Voting for the Silliest Thing Contest

So not too long ago I launched another contest, this one rather spontaneous and impromptu based on something asinine SJ over at Snobbery had alerted me to that day.  (Thanks, SJ!)  Lots of people entered with truly inane contributions, some of them more than one.  Yay!

So now it’s time for you to vote on the following entries to my Silliest Thing You’ve Ever Heard Contest, and the winner of the most votes will be offered a guest blog spot on Sappho’s Torque this summer!  (Details to be negotiated with the winner at a later time.)  If you want to read the original posts from participants in this contest, just click on the link above, in this paragraph, and read the comments section of the original post.  (You can find working links to some of the entries there as well, in case the ones in the poll itself don’t work for you.)

You may vote every day if you like.  Be sure to tell others about this incredibly unscientific poll as well.  I look forward to finding out who wins!  The poll closes in one week.

May the best crazy-talk win!

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Silliest Thing Contest Update

Hey there.  You have until this coming Sunday night to post the silliest thing you’ve ever heard in the comments section of the original post about that.  Then I will collate all the responses into a new post, and you can all vote on what you think is the best.  The winner will be offered a spot as a guest blogger here at Sappho’s Torque this summer (date to be mutually agreed upon).

Good luck!

The Silliest Thing You’ve Ever Heard Of

So I happened upon this absolutely INANE piece of rubbish today.  It posits that — if I understand correctly — if you believe in global warming, you are most likely a serial killer.  Something like that.

I know, I know, it’s hard to believe “it takes all kinds” when something this BSC comes out.  In its defense, though, this “article” makes a good object lesson on manipulative writing and logical fallacy.

It made me wonder, though:  What’s the stupidest thing you’ve ever heard?

Post your response in the comments section, and then we can all share in the insanity.  The person who posts the funniest Most Asinine Thing will get…something.  Not sure yet what.  But something, no doubt.

Go.

Another Poetry Challenge

So here’s a little game for you, should you choose to accept it.  (I’m guessing at least one or two of you might.)  And it’s a contest.

It’s a popular technique these days to write poems which are inspired by fragments of poetry written by other people.  The idea is to build your own new poem around something you’ve seized upon, but to italicize the text you’ve borrowed so that it stands out from your own words.

I’ve done this below with some fragments of Sappho.  (The snippets I’ve chosen are italicized.)

Here’s your challenge:  You pick a poem, any poem, which has some words in it you like.  Then let your ideas grow around those pieces of verse into something else which is your own entirely.  Write in any form or style.  (The piece I’ve included below is a prose-poem.)  Then post your new poem into the comments section of this blog post.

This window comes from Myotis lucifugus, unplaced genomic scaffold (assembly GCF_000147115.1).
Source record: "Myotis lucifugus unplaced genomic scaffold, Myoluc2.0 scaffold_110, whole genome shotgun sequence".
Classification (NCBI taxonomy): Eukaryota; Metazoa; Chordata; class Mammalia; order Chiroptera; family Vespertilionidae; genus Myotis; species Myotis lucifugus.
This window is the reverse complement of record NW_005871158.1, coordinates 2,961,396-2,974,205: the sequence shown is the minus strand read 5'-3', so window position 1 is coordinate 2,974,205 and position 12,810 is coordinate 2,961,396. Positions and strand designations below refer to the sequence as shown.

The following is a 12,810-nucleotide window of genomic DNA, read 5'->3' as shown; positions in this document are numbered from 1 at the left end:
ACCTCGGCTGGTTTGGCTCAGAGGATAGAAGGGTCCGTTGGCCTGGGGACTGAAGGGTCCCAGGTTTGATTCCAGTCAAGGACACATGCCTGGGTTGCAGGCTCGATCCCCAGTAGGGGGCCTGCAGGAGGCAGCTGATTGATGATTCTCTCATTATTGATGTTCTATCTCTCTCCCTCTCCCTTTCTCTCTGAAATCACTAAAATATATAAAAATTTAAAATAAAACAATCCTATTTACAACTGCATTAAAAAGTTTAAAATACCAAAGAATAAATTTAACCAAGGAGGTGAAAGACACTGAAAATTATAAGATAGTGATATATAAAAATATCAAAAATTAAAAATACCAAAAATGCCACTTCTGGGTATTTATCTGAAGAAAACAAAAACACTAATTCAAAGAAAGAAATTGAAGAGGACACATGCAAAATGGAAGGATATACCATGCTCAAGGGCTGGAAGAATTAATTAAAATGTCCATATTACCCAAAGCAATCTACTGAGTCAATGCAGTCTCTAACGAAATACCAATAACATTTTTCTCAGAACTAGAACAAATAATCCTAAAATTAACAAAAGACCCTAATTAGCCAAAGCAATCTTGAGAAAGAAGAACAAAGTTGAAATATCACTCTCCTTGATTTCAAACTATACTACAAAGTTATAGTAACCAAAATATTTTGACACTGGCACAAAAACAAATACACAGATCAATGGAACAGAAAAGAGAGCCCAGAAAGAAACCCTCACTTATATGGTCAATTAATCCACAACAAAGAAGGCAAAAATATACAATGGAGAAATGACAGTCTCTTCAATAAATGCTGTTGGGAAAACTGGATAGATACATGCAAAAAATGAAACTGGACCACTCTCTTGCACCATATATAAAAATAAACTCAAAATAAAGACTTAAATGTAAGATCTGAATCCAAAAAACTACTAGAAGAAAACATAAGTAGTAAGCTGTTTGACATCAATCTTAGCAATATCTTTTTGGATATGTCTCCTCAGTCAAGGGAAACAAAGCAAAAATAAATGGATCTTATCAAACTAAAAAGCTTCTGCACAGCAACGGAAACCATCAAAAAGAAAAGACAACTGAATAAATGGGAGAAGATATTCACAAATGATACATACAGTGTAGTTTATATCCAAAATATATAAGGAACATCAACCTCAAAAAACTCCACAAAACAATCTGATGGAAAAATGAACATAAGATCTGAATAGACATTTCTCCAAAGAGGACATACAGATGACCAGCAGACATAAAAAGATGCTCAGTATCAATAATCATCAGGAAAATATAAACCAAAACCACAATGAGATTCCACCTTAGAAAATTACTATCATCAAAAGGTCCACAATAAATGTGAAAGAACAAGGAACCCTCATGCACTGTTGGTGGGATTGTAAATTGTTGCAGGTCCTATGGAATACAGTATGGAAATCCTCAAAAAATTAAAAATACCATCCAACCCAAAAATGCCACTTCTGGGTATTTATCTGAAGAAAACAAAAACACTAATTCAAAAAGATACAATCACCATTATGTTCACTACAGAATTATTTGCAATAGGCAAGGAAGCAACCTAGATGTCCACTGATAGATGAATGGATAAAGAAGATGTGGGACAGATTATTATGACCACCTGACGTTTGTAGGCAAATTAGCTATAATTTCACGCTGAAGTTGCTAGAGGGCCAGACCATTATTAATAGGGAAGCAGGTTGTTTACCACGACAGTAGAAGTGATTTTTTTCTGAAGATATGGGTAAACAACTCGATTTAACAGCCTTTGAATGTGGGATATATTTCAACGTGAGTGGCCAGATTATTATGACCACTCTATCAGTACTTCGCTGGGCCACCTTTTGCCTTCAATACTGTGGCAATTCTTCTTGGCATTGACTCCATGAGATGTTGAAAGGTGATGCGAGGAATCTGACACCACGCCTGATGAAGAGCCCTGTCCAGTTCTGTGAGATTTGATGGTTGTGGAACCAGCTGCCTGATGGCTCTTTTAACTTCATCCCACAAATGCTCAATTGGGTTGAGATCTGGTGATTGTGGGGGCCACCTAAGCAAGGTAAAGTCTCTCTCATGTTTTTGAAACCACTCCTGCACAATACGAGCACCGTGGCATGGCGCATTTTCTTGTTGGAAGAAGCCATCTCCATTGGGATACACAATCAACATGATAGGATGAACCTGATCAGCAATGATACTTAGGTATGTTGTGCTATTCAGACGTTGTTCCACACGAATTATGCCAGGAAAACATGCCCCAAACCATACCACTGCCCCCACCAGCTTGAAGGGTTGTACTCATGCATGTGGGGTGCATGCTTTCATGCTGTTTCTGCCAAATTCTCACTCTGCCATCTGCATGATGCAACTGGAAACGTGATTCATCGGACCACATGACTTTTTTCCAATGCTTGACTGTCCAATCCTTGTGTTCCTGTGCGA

I recognize writing a poem like this can take a while, so the contest will be open until the end of this month, midnight central time on the evening of March 31st.  Depending on how many entries there are, there may even be a readers’ choice run-off for the best poem.  The winner will win a lovely book — which book, I haven’t decided yet, because I’d like the prize to be tailored to fit the winning entry in some way.

Here’s an example for you, a prose-poem I wrote entitled (coincidentally) “Sappho’s Torque.”  (And yes, the poem was written before I began this blog.)  If you don’t know any other poems that you’d want to borrow text from, feel free to take the Sapphic snippets from mine here (or any other fragment of this poem, should you so desire).  Regardless of which poem you borrow from, be sure to acknowledge where your italicized stuff came from.

I’m looking forward to reading your entries!  Happy writing.

***

Sappho’s Torque

“It is too much to bear,” she said, “this weighing upon my mind.”

The roses in the garden burst in full floribundance, infusing the air with decadence and coloring the day and even the night with their velvet flesh.  “Beauty is as beauty does,” they told her, and she thought then that the garden must be the locus of outrageous fortune, a siren’s lair filled with killing thorns, slings and arrows.  So it is thus, she knew, that she first came to love the very idea of love, so often the gift of the image of a demi-god, tempered by the grotesquerie of real life.

“I am tired,” he intimates, while she relents for the love of him.

Eros, she thinks, melter of limbs, you who imprison me now again, are the sweetbitter unmanageable creature who steals in, who ignites my dependence and fuels it with my passion; you burn me.

She thinks that birds will fall into sea, that worms will climb the walls of the house, that lizards will come into the kitchen looking for food.  And only she will be awake to notice.